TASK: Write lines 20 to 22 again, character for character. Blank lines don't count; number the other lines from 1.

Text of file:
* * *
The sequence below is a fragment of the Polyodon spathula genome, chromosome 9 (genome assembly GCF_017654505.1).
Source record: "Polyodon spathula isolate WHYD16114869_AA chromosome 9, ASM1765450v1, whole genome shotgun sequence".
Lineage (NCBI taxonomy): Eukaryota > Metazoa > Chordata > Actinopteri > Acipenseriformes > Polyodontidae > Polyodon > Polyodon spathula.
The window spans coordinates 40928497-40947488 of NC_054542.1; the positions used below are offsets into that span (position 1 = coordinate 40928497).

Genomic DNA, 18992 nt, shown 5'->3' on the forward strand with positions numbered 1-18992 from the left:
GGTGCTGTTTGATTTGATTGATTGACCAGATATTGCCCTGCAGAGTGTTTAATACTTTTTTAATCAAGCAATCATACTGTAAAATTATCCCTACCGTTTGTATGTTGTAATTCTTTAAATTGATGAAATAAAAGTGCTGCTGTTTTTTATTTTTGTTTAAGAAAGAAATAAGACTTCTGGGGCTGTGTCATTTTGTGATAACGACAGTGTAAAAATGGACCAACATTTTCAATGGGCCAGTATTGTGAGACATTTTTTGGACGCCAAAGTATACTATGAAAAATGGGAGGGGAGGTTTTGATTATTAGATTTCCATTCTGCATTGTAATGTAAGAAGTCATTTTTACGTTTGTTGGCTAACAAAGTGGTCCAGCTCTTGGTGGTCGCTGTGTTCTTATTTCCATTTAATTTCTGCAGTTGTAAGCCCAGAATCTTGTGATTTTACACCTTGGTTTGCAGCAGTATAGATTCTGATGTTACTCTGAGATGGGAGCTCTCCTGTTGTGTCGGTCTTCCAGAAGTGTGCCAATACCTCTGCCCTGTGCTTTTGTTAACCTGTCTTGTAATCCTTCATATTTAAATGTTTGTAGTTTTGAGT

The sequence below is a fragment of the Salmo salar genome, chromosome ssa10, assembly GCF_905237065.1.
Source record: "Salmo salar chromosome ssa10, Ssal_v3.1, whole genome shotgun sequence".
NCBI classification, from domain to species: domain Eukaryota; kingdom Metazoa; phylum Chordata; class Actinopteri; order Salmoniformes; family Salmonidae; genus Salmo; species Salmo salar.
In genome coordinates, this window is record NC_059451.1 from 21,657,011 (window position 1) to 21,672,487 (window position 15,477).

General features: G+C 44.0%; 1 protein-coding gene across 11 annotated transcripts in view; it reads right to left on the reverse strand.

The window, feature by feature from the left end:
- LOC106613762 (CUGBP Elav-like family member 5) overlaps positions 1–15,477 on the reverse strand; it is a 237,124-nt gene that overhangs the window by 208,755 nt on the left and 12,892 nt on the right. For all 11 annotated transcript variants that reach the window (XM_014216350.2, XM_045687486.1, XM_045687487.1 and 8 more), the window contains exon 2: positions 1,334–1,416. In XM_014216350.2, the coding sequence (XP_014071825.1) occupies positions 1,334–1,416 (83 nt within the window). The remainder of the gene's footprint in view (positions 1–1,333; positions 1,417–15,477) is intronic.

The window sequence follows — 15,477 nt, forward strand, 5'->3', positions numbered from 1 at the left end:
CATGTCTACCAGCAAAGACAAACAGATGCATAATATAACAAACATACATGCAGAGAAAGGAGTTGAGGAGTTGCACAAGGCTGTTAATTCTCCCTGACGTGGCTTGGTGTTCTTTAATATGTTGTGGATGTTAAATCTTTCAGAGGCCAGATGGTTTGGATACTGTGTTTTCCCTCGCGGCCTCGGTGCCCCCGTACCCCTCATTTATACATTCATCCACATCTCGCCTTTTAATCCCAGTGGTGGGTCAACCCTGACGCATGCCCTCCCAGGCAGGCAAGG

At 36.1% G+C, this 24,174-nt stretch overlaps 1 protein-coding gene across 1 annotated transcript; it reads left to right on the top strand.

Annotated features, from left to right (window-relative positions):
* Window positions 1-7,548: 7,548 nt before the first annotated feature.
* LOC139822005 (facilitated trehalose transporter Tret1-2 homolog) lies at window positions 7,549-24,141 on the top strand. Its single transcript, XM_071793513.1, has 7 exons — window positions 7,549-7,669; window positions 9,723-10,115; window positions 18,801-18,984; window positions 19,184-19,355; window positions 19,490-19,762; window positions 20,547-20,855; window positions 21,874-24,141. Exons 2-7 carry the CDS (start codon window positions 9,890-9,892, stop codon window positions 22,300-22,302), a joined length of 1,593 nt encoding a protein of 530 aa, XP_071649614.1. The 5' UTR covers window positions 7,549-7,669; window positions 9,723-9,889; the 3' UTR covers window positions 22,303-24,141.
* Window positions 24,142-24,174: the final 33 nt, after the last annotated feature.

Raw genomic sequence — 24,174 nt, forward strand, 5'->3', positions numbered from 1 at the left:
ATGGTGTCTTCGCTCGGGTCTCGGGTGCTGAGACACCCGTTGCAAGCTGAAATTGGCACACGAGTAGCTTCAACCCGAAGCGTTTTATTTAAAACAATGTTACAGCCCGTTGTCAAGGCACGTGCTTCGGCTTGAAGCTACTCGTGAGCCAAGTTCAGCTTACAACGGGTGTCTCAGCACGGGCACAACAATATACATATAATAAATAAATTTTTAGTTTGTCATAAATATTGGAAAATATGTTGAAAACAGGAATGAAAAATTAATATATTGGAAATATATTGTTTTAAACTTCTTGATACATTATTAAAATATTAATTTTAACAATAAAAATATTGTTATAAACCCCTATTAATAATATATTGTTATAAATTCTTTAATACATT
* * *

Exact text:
* Window positions 24,142-24,174: the final 33 nt, after the last annotated feature.

Raw genomic sequence — 24,174 nt, forward strand, 5'->3', positions numbered from 1 at the left:
ATGGTGTCTTCGCTCGGGTCTCGGGTGCTGAGACACCCGTTGCAAGCTGAAATTGGCACACGAGTAGCTTCAACCCGAAGCGTTTTATTTAAAACAATGTTACAGCCCGTTGTCAAGGCACGTGCTTCGGCTTGAAGCTACTCGTGAGCCAAGTTCAGCTTACAACGGGTGTCTCAGCACGGGCACAACAATATACATATAATAAATAAATTTTTAGTTTGTCATAAATATTGGAAAATATGTTGAAAACAGGAATGAAAAATTAATATATTGGAAATATATTGTTTTAAACTTCTTGATACATTATTAAAATATTAATTTTAACAATAAAAATATTGTTATAAACCCCTATTAATAATATATTGTTATAAATTCTTTAATACATT